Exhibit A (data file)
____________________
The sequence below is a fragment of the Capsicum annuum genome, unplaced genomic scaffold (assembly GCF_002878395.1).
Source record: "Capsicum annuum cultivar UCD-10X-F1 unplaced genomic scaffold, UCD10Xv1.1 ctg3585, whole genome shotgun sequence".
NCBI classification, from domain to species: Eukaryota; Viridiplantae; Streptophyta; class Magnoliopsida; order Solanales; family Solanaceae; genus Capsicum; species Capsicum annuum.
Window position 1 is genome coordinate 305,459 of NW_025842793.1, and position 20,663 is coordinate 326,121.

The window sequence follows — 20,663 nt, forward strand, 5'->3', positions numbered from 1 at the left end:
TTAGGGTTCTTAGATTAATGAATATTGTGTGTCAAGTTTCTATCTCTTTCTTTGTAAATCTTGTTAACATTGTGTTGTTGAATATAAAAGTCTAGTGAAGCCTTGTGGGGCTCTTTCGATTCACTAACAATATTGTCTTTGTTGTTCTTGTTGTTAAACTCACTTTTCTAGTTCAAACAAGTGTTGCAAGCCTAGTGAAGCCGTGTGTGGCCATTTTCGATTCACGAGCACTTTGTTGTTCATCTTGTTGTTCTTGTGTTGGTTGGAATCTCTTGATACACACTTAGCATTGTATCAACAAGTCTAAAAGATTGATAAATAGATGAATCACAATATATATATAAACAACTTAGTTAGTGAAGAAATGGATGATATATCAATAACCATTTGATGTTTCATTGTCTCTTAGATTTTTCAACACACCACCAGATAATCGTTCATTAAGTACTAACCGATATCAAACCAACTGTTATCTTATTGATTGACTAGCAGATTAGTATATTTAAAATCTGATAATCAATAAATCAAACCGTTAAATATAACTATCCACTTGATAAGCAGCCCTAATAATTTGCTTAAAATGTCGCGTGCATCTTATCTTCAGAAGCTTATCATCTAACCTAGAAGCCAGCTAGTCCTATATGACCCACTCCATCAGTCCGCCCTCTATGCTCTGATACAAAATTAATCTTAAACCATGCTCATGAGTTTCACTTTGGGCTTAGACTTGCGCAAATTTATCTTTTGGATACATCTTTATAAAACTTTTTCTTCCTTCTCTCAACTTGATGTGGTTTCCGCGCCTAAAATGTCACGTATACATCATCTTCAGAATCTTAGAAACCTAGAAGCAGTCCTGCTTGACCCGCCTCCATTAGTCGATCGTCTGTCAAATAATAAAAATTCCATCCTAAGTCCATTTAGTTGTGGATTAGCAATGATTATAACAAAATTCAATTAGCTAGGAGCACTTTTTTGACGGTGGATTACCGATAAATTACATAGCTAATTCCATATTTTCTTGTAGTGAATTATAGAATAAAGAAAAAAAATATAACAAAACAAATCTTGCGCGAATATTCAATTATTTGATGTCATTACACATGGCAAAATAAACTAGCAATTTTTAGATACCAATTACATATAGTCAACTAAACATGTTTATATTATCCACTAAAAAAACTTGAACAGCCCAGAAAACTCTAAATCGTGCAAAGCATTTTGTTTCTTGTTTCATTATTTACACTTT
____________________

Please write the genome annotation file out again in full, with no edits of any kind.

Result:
The sequence below is a fragment of the Capsicum annuum genome, unplaced genomic scaffold (assembly GCF_002878395.1).
Source record: "Capsicum annuum cultivar UCD-10X-F1 unplaced genomic scaffold, UCD10Xv1.1 ctg3585, whole genome shotgun sequence".
NCBI classification, from domain to species: Eukaryota; Viridiplantae; Streptophyta; class Magnoliopsida; order Solanales; family Solanaceae; genus Capsicum; species Capsicum annuum.
Window position 1 is genome coordinate 305,459 of NW_025842793.1, and position 20,663 is coordinate 326,121.

The window sequence follows — 20,663 nt, forward strand, 5'->3', positions numbered from 1 at the left end:
TTAGGGTTCTTAGATTAATGAATATTGTGTGTCAAGTTTCTATCTCTTTCTTTGTAAATCTTGTTAACATTGTGTTGTTGAATATAAAAGTCTAGTGAAGCCTTGTGGGGCTCTTTCGATTCACTAACAATATTGTCTTTGTTGTTCTTGTTGTTAAACTCACTTTTCTAGTTCAAACAAGTGTTGCAAGCCTAGTGAAGCCGTGTGTGGCCATTTTCGATTCACGAGCACTTTGTTGTTCATCTTGTTGTTCTTGTGTTGGTTGGAATCTCTTGATACACACTTAGCATTGTATCAACAAGTCTAAAAGATTGATAAATAGATGAATCACAATATATATATAAACAACTTAGTTAGTGAAGAAATGGATGATATATCAATAACCATTTGATGTTTCATTGTCTCTTAGATTTTTCAACACACCACCAGATAATCGTTCATTAAGTACTAACCGATATCAAACCAACTGTTATCTTATTGATTGACTAGCAGATTAGTATATTTAAAATCTGATAATCAATAAATCAAACCGTTAAATATAACTATCCACTTGATAAGCAGCCCTAATAATTTGCTTAAAATGTCGCGTGCATCTTATCTTCAGAAGCTTATCATCTAACCTAGAAGCCAGCTAGTCCTATATGACCCACTCCATCAGTCCGCCCTCTATGCTCTGATACAAAATTAATCTTAAACCATGCTCATGAGTTTCACTTTGGGCTTAGACTTGCGCAAATTTATCTTTTGGATACATCTTTATAAAACTTTTTCTTCCTTCTCTCAACTTGATGTGGTTTCCGCGCCTAAAATGTCACGTATACATCATCTTCAGAATCTTAGAAACCTAGAAGCAGTCCTGCTTGACCCGCCTCCATTAGTCGATCGTCTGTCAAATAATAAAAATTCCATCCTAAGTCCATTTAGTTGTGGATTAGCAATGATTATAACAAAATTCAATTAGCTAGGAGCACTTTTTTGACGGTGGATTACCGATAAATTACATAGCTAATTCCATATTTTCTTGTAGTGAATTATAGAATAAAGAAAAAAAATATAACAAAACAAATCTTGCGCGAATATTCAATTATTTGATGTCATTACACATGGCAAAATAAACTAGCAATTTTTAGATACCAATTACATATAGTCAACTAAACATGTTTATATTATCCACTAAAAAAACTTGAACAGCCCAGAAAACTCTAAATCGTGCAAAGCATTTTGTTTCTTGTTTCATTATTTACACTTT